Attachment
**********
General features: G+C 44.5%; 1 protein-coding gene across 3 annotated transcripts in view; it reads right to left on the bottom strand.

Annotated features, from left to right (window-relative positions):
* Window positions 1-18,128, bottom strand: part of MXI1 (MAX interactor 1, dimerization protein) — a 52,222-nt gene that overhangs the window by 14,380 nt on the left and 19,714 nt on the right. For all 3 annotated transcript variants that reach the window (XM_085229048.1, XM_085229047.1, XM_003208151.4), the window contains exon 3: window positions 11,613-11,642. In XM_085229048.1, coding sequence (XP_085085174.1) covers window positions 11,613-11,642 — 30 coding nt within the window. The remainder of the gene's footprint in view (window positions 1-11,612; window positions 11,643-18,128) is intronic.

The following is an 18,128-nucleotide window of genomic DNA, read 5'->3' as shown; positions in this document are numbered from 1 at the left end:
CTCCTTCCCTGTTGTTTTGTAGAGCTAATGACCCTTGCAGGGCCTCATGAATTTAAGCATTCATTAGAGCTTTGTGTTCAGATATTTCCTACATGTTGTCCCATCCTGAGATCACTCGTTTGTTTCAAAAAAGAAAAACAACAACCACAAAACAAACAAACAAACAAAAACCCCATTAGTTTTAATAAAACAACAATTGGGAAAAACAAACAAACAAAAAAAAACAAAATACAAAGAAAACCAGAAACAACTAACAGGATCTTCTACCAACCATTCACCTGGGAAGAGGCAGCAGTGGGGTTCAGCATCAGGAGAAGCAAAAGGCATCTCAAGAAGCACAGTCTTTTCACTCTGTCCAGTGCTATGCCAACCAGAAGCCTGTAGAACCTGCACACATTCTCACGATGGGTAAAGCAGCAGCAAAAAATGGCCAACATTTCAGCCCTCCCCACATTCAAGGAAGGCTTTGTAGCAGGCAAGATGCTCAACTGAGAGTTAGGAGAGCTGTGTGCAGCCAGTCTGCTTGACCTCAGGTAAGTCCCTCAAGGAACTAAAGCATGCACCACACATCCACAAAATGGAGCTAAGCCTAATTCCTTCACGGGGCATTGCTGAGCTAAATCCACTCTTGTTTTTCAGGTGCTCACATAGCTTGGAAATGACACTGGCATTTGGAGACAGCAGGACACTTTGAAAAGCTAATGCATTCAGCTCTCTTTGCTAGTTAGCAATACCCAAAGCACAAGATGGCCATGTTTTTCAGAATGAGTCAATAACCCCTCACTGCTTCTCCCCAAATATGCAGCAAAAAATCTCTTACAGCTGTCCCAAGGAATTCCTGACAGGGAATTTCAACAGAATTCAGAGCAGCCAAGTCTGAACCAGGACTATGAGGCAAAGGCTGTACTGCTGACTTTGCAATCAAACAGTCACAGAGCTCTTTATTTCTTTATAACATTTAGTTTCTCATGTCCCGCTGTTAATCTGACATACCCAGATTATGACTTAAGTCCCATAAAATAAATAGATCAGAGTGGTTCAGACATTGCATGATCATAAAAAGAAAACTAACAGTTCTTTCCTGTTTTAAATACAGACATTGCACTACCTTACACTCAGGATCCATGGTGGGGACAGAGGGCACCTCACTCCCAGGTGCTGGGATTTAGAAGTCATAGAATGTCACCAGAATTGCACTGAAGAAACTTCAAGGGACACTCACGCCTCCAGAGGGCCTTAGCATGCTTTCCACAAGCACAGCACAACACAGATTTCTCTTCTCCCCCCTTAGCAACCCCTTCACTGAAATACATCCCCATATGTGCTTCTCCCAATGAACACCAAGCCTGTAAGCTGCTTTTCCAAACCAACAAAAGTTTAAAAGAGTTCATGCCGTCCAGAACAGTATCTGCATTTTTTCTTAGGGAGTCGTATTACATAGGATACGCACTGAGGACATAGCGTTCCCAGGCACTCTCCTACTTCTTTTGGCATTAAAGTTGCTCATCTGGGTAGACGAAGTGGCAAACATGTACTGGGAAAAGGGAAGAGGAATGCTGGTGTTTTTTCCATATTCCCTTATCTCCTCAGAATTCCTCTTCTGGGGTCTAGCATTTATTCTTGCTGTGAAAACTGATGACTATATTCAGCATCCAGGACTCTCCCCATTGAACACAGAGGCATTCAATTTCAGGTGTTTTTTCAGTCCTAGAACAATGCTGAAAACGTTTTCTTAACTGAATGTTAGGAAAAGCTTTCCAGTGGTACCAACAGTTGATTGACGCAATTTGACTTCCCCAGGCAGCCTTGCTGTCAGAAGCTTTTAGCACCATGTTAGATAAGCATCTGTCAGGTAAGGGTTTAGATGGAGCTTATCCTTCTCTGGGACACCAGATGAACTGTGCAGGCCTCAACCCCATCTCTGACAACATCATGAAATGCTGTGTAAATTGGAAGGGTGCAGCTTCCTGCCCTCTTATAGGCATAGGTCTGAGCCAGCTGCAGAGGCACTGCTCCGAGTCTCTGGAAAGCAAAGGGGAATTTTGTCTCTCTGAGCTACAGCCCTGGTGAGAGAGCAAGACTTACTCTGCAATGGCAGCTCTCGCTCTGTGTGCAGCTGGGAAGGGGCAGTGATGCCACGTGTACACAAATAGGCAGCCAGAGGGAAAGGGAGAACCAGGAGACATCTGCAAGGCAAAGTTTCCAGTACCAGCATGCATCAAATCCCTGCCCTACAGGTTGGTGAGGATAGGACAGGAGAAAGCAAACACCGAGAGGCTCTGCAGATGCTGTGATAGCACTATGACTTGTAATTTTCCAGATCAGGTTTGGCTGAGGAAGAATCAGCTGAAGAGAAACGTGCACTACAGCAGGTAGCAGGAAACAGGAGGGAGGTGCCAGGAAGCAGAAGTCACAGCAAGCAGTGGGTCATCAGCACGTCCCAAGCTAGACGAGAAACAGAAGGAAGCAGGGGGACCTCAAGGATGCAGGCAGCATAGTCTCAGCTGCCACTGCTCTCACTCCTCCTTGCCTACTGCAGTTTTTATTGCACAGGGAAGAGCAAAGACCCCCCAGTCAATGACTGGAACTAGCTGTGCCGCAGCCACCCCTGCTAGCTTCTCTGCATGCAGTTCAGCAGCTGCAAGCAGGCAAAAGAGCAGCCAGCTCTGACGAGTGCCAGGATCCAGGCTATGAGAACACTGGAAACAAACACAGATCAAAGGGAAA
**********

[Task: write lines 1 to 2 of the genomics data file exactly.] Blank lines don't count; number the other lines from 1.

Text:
General features: G+C 44.5%; 1 protein-coding gene across 3 annotated transcripts in view; it reads right to left on the bottom strand.

Annotated features, from left to right (window-relative positions):